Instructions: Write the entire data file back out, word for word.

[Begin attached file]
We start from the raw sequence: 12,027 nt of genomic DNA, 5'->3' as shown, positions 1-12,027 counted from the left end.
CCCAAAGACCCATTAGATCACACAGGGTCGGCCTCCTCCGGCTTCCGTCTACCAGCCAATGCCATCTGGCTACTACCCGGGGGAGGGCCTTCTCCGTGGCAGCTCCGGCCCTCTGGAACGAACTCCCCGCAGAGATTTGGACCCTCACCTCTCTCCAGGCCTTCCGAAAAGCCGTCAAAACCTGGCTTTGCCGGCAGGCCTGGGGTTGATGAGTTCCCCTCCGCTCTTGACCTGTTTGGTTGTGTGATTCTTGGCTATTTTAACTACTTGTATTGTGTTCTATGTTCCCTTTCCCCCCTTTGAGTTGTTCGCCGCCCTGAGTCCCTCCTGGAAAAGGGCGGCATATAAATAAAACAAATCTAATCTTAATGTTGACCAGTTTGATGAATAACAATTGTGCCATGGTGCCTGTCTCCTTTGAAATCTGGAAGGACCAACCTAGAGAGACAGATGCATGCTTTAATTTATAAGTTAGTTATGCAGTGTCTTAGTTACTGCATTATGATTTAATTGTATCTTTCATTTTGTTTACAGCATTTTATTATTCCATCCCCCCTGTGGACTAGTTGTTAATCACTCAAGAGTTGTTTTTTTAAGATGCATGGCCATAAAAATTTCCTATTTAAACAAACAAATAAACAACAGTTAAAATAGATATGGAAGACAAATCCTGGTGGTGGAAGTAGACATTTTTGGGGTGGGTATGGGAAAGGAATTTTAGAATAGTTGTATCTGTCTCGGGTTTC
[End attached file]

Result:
We start from the raw sequence: 12,027 nt of genomic DNA, 5'->3' as shown, positions 1-12,027 counted from the left end.
CCCAAAGACCCATTAGATCACACAGGGTCGGCCTCCTCCGGCTTCCGTCTACCAGCCAATGCCATCTGGCTACTACCCGGGGGAGGGCCTTCTCCGTGGCAGCTCCGGCCCTCTGGAACGAACTCCCCGCAGAGATTTGGACCCTCACCTCTCTCCAGGCCTTCCGAAAAGCCGTCAAAACCTGGCTTTGCCGGCAGGCCTGGGGTTGATGAGTTCCCCTCCGCTCTTGACCTGTTTGGTTGTGTGATTCTTGGCTATTTTAACTACTTGTATTGTGTTCTATGTTCCCTTTCCCCCCTTTGAGTTGTTCGCCGCCCTGAGTCCCTCCTGGAAAAGGGCGGCATATAAATAAAACAAATCTAATCTTAATGTTGACCAGTTTGATGAATAACAATTGTGCCATGGTGCCTGTCTCCTTTGAAATCTGGAAGGACCAACCTAGAGAGACAGATGCATGCTTTAATTTATAAGTTAGTTATGCAGTGTCTTAGTTACTGCATTATGATTTAATTGTATCTTTCATTTTGTTTACAGCATTTTATTATTCCATCCCCCCTGTGGACTAGTTGTTAATCACTCAAGAGTTGTTTTTTTAAGATGCATGGCCATAAAAATTTCCTATTTAAACAAACAAATAAACAACAGTTAAAATAGATATGGAAGACAAATCCTGGTGGTGGAAGTAGACATTTTTGGGGTGGGTATGGGAAAGGAATTTTAGAATAGTTGTATCTGTCTCGGGTTTC